Wednesday, 25 May 2016

Parc National de Plaisance


Wonderful Wetlands with Bountiful Beauty
Reviewed by Nancy Snipper

No better name could describe this park. Its unique nature ushers in a supremely serene experience. All kinds of pleasures unfold before you, for this serene park is as precious as a timeless secret.  Seekers of splendour and surprise will feel inspired.
Cocooned in this bastion of Northern Bayous are lush forests of exquisite daintiness; they unfold before you into a tapestry brimming in glowing verdant vistas; no painter’s palette can match the appealing effect of Plaisance’s “pretty in green” – not to mention the subtle flowering hues of its plants. 

Amidst the graceful leafy growth is a setting bathed in aquatic scenes: bays, marshes, ponds, petites and expansive peninsulas, aptly called Presqu’iles greet the eye.


Although the  park is small – about 28 square kilometres it's matrix of cycling trails totals 40 kilometres. 

 There are three major walking trails ranging  from 1 km to 6 km. 

The Zizanie-des-Marais walk on the suspension bridge is special.

The Zizania Palustras (wild rice) is a robust. aquatic annual grass that produces large grains eaten by people and wildlife.

Kayaking and canoeing can also stir the visitor’s senses, as it did mine. 
Only 148 kilometres north-west of Montreal in Quebec’s Outaouais region – Park de Plaisance benefits from the gentle breeze of the Ottawa River and its fertile ecosystem.
One of the most striking aspects of this park is  that 250 different bird species live here. The birdsong is non-stop and the variety of “music” created by the aviary choir is remarkable. I spotted a bright yellow goldfinch, a pileated woodpecker, a rose-breasted grosbeak, some robust looking robins and lots of red-winged black birds. The park plays home to all kinds of ducks and bigger winged wonders: vultures, buzzards, eagles and Kingfisher herons.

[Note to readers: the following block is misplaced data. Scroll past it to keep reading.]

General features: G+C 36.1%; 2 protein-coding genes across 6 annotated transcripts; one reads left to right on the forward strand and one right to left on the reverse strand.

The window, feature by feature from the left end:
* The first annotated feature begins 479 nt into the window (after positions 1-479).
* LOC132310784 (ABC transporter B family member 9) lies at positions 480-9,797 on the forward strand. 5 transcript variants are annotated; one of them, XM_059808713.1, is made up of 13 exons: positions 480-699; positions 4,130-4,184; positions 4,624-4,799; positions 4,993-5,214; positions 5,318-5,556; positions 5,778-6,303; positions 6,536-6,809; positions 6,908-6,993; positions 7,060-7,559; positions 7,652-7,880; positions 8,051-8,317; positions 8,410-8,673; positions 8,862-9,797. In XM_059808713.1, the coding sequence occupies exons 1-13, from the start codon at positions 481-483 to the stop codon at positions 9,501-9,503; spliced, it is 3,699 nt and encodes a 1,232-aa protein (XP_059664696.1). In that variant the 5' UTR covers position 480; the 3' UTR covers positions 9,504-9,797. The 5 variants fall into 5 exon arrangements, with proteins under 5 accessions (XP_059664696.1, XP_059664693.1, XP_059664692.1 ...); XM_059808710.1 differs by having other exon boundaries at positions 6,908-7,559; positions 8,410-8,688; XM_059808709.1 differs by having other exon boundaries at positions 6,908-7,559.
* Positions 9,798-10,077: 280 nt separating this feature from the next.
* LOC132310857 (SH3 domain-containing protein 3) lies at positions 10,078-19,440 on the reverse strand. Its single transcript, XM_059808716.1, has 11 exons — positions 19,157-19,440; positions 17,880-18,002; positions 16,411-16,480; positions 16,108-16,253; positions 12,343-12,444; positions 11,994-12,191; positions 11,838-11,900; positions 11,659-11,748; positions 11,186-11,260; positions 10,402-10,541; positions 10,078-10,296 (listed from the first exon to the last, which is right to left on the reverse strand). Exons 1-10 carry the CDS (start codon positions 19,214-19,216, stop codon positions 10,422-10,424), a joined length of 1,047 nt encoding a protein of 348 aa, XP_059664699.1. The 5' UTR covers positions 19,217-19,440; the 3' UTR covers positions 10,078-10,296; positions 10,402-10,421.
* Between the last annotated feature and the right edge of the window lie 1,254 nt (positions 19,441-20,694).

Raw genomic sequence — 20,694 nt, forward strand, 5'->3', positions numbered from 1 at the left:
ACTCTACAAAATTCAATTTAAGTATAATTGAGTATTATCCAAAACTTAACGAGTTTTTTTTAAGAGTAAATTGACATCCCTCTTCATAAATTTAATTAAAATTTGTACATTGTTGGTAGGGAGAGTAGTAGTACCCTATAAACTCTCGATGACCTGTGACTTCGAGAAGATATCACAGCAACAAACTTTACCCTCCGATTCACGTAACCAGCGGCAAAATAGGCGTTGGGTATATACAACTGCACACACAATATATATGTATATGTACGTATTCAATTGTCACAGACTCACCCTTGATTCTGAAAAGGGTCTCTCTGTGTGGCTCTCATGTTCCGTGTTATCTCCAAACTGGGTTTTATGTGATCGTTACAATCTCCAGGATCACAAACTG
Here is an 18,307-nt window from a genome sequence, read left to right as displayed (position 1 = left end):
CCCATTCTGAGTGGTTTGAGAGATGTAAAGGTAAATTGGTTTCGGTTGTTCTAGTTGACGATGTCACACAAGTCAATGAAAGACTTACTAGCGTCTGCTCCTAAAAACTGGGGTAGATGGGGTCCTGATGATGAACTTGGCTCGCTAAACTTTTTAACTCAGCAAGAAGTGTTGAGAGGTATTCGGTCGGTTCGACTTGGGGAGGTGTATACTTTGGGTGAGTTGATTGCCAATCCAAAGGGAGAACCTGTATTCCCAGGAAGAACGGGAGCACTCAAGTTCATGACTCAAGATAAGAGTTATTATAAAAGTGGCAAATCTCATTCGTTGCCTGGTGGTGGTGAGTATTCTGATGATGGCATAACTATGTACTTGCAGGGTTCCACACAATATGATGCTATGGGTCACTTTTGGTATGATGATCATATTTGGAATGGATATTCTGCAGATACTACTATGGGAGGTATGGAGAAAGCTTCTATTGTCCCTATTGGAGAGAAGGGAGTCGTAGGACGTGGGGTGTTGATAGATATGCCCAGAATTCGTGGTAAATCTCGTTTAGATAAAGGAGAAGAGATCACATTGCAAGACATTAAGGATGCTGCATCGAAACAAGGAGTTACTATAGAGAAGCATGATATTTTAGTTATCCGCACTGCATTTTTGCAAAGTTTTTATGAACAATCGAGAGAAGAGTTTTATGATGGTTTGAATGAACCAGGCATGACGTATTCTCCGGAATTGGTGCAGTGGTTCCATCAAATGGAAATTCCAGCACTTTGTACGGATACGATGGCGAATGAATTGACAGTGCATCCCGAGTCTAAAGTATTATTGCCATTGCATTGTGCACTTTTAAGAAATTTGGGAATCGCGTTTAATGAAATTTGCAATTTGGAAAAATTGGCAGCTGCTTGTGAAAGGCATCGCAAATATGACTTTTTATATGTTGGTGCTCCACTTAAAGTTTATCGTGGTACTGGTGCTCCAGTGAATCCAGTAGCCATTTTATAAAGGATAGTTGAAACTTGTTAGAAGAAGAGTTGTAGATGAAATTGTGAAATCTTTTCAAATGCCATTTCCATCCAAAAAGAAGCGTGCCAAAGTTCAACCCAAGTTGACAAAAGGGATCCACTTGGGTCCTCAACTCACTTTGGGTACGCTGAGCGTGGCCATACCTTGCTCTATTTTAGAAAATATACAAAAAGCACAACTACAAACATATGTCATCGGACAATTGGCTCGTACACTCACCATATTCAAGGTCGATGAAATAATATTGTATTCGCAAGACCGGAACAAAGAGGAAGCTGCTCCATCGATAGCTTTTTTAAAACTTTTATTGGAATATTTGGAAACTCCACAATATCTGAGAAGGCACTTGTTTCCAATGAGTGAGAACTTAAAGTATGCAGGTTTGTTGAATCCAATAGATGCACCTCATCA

The park’s many marshes include the shrub swamp, the silver marsh, and the arborescent swamp that happens in spring. What a wonder to behold!

More than half of Quebec’s indigenous mammal species live here. One can see moose, muskrats (I saw one swimming towards its underwater shore home while I was canoeing), smoky shrew and the southern flying squirrel and groundhogs, even coyotes, wolves and lots of beavers. Keep your eye out for amphibians.

On June 10th, the park is almost repossessed by thousands of turtles: painted ones, snapping ones, and at least seven more different types. You can spot them along the bicycle paths.
One of the most moving, hands-on and easy to understand exhibits is called the Floating Gardens displayed inside the lovely Discovery and Visitors Centre. Here I learned that several rare trees grow right in the park, but they are threatened. They include: the hackberry with its cork crest bark, the red pine, the white spruce and other green kindred gems such as bittercross, striated coral root, Virginia mountain-mint and some odd but beautiful flowering plants are all threatened.  But the list in the wetlands here continues to include prickly horwort and Englemann’s Cyperus. Not spectacular to look at, nonetheless, these plants are vital to the continuum of the ecosystem.
As for the maintenance and recreational enjoyment of the park – thankfully Plaisance came into the nurturing protective hands of Sepaq in 2002.  
Visitors can discover that there is more than what meets your eye: the secret lies in its past through archaeology and historical ownership and use.
If you fall in love with Plaisance, check out the unique camping options there, and across from the area, you have access to the long gorgeous beach for swimming.


I shared the enjoyment of this park with the Montreal Adventures and Active Meetup  group, some of whom took the photos appearing in this article.
A special thank you to professional photographer, Cindy Thomas. The majority of the photos were taken by her. 
For more information, visit:
Call: 819 427-5334 or1800 6656527
The address is: 1001, Chemin des Presqu'îles, Plaisance (Québec) J0V 1S0

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